Is big data in healthcare finally gearing up to provide the types of groundbreaking medical breakthroughs we’ve been promised?

Data collection is not a new concept. Before the digital age arrived and made the term “big data” as ubiquitous as it is today, car mechanics, stock brokers, and accountants were all collecting information on their customers and using it to either make the next interaction easier or more informed. The healthcare industry is no exception.

For years, doctors have been viewing charts packed full of information and using it to draw conclusions and make life-saving diagnosis. Yet this is merely a microcosm of what big data analytics can do for the healthcare industry at large.

We’ve often talked about how big data needs to have big context—data can sometimes lose its meaning without a sense of what it looks like in the bigger picture. This is especially true in the healthcare industry. For example, even if a healthcare provider captured and recorded numerous tests over the course of a patient’s life, it would be tremendously difficult to use that one piece of patient data to inform a healthcare recommendation for another patient. Up until now, it’s been up to the doctors to use their own experience, intelligence, and intuition to connect cases and save lives—the bigger picture was hardly ever part of the equation.

Now, finally, the digital revolution has opened the pathways so that data can be used in a symphony with itself. Patient records stored as big data can be manipulated from their rawest form into usable info that can identify trends, prescriptively make recommendations, and assess risk factors. This information can even be used in the most basic healthcare big data project—the human genome. We now have the potential to make connections that the medical industry could have only dreamed of a generation ago.

Fortunately, the healthcare profession hasn’t entered the 21st century without at least a little foresight into the future of analysis. Relational databases built on patient data are already being used, as are operational dashboards for those concerned with the inner workings of the healthcare system.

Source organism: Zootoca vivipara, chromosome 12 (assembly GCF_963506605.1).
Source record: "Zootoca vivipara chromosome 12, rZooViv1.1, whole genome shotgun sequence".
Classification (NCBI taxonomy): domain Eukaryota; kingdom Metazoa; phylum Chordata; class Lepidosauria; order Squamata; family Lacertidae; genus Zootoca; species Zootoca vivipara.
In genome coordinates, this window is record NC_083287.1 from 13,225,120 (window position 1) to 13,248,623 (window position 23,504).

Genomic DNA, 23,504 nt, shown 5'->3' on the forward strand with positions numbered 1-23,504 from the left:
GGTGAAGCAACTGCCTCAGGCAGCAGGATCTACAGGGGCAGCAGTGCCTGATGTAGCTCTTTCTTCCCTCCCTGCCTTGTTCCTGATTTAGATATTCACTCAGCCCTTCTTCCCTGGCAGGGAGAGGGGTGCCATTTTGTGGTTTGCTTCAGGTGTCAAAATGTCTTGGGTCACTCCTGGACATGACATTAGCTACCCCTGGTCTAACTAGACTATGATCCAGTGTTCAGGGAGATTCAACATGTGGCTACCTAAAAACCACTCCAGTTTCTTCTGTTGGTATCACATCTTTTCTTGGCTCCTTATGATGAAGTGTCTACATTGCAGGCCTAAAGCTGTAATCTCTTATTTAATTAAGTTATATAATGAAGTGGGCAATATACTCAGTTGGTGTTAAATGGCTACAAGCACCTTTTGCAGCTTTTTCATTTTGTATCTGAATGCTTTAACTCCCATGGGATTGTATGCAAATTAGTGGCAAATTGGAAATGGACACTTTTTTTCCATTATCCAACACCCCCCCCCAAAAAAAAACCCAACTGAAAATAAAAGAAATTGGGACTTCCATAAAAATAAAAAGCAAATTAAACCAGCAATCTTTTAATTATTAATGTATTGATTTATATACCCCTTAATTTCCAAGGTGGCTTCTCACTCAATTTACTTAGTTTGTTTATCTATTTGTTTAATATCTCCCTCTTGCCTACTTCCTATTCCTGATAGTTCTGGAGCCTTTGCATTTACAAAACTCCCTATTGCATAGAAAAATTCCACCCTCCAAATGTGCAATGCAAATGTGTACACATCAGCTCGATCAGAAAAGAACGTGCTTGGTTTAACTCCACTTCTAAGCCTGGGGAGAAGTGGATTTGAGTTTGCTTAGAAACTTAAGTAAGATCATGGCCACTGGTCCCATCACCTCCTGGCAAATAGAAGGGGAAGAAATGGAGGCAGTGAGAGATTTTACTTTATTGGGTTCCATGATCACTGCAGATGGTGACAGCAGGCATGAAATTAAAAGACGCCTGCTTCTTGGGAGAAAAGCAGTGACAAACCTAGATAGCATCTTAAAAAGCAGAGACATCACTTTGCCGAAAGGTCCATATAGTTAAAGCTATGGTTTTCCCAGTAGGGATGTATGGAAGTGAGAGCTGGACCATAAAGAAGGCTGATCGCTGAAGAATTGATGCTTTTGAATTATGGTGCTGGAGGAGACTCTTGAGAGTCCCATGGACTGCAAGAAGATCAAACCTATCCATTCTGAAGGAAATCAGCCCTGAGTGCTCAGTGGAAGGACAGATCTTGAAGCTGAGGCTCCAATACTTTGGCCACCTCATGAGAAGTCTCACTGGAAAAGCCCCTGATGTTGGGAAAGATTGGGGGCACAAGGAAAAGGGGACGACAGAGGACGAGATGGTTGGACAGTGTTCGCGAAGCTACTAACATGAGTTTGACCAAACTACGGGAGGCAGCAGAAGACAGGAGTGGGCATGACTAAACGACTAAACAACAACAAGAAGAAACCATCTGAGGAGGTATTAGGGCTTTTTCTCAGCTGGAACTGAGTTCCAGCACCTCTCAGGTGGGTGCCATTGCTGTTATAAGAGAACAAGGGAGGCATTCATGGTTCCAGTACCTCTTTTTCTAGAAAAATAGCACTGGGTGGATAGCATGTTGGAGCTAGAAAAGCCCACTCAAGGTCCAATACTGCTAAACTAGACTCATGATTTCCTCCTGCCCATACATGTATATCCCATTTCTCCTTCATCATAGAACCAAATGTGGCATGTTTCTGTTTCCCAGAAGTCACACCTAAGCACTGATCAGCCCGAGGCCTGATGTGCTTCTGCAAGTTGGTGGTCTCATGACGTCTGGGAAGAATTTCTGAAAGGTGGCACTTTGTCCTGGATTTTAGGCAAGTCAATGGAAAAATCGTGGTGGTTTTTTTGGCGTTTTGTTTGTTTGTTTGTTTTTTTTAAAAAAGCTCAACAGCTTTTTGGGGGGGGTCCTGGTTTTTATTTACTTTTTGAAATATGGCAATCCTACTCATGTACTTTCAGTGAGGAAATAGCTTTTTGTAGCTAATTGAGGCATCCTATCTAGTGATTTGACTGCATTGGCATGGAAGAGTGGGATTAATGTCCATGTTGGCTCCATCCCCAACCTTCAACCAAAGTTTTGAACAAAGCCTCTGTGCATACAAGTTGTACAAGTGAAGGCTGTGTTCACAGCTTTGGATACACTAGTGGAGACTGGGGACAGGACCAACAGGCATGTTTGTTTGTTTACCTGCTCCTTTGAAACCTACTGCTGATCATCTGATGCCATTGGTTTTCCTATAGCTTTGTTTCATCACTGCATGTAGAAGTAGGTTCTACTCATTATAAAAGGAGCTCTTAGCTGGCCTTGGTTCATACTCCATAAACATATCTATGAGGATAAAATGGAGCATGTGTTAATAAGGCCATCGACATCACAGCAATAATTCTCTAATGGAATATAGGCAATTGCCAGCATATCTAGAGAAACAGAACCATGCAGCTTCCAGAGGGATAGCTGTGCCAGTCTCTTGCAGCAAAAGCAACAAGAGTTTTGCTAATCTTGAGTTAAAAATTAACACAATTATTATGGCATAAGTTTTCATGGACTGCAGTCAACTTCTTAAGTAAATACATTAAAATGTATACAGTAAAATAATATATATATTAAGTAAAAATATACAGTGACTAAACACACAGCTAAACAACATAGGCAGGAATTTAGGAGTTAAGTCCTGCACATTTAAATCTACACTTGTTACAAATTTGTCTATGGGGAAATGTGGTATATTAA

But this industry has yet to achieve big data as we truly mean big data. We’re still waiting for the day when every medical record can be used simultaneously to help save lives. Using the type of unstructured raw information we’re referring to will help to make the types of groundbreaking medical breakthroughs we’ve been promised in healthcare for so long.

Looking to the future

As the technology continues to get better and the healthcare industry continues their digital transformation, the future looks bright. The massive potential of accessible medical data to affect real change in healthcare will only get better from here. Some trends to watch for include:

  • Investment in the application and architecture of the Internet of Things and M2M revolution. Information collected from devices like mHealth wearables will only continue to enhance and enrich the amount of big data.
  • The adoption of technologies like natural language processing and predictive analytics. As of right now, these are mostly used to process text data in medical notes and social media.
  • Reductions in the barriers that have held the healthcare industry back from making the bold move into big data. This includes the standardization of the bits collected.
  • A move to establishing secure ways to collect the data.
  • A spike in the demand to employ and train people with the expertise to use big data.
  • A change in mentality as to how patient care is executed. Self-quantification will make it possible for patients to act more like consumers and take control of their own data, while healthcare providers can play the role of consultant, guiding patients on the best ways to act on the data.

Groups like Optum Labs are already trying to create the building blocks that will be necessary to use big data to save lives. Combine that with the recent news that 40 percent of U.S. healthcare providers are increasing investment in IT (big data and analytic initiatives included) and it’s beginning to look like all those big data possibilities could soon be realities.